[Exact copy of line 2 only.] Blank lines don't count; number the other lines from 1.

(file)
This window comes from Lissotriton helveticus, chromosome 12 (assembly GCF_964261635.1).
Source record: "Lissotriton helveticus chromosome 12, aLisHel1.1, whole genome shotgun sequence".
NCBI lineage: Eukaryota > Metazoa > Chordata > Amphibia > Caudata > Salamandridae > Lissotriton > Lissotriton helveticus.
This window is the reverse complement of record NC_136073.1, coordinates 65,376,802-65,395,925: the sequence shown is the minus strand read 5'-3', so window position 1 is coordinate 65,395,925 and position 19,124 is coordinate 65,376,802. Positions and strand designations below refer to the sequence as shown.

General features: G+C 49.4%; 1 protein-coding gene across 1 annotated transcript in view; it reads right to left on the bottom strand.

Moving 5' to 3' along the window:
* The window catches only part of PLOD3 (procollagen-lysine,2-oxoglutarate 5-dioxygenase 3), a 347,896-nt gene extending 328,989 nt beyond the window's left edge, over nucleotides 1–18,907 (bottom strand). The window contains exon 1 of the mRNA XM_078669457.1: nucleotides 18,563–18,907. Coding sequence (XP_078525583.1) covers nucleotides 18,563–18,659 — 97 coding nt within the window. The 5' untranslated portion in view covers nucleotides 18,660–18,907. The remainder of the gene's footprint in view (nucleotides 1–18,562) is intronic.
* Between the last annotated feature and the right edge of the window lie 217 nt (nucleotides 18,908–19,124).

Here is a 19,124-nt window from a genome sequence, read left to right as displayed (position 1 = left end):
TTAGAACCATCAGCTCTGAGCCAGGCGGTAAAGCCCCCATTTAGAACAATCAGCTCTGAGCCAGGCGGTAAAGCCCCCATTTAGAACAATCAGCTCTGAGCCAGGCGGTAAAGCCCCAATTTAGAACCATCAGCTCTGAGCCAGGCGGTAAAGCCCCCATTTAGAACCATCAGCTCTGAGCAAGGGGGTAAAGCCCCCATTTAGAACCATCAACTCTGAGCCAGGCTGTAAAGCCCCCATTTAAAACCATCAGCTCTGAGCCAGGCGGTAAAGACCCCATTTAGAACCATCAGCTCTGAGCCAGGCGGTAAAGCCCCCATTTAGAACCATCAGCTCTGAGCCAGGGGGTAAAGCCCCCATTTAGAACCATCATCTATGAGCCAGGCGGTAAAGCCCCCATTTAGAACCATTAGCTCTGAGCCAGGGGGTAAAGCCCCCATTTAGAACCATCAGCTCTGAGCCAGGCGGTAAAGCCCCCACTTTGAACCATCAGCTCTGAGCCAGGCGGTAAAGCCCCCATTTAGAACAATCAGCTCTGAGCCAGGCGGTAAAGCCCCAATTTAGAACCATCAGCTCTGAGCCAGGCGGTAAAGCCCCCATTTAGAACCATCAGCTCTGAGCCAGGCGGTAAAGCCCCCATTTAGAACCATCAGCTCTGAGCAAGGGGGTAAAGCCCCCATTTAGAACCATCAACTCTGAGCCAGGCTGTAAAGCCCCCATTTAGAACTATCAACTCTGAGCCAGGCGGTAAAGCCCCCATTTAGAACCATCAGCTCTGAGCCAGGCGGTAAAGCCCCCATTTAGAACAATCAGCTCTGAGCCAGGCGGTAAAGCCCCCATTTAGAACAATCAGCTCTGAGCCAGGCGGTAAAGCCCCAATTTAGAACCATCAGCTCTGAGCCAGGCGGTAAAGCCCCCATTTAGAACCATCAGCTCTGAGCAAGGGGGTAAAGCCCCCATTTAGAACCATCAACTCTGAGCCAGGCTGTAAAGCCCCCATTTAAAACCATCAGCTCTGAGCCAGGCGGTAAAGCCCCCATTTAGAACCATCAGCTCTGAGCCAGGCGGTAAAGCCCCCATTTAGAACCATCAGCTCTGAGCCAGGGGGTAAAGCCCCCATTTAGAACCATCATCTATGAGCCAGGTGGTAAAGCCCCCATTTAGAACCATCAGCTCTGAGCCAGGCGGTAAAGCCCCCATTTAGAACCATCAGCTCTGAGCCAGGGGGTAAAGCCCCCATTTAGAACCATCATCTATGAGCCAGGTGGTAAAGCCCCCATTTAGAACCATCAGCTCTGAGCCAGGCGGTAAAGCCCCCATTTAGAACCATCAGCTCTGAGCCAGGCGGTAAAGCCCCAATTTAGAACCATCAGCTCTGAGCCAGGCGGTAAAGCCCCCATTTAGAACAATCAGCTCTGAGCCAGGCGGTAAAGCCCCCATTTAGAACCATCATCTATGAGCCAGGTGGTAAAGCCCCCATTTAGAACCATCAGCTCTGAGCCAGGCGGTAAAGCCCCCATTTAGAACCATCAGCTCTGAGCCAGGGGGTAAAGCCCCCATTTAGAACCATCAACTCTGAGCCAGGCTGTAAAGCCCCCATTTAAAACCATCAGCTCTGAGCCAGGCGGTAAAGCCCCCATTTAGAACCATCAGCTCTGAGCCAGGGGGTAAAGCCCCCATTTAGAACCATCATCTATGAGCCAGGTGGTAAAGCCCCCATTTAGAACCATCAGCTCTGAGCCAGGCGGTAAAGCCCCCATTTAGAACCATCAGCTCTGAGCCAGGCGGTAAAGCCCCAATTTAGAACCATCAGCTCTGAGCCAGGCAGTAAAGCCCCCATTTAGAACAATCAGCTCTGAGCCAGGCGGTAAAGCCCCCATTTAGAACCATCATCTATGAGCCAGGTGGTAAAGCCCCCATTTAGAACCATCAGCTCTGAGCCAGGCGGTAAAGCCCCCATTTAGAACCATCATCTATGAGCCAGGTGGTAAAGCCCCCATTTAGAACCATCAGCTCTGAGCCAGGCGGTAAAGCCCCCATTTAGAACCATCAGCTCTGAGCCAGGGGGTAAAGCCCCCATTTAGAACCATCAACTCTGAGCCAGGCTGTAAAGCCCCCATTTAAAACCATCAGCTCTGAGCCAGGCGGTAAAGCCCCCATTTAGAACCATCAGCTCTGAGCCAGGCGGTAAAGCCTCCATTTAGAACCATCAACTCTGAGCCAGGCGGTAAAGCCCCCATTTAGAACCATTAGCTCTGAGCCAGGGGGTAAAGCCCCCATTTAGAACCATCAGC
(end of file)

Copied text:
Source record: "Lissotriton helveticus chromosome 12, aLisHel1.1, whole genome shotgun sequence".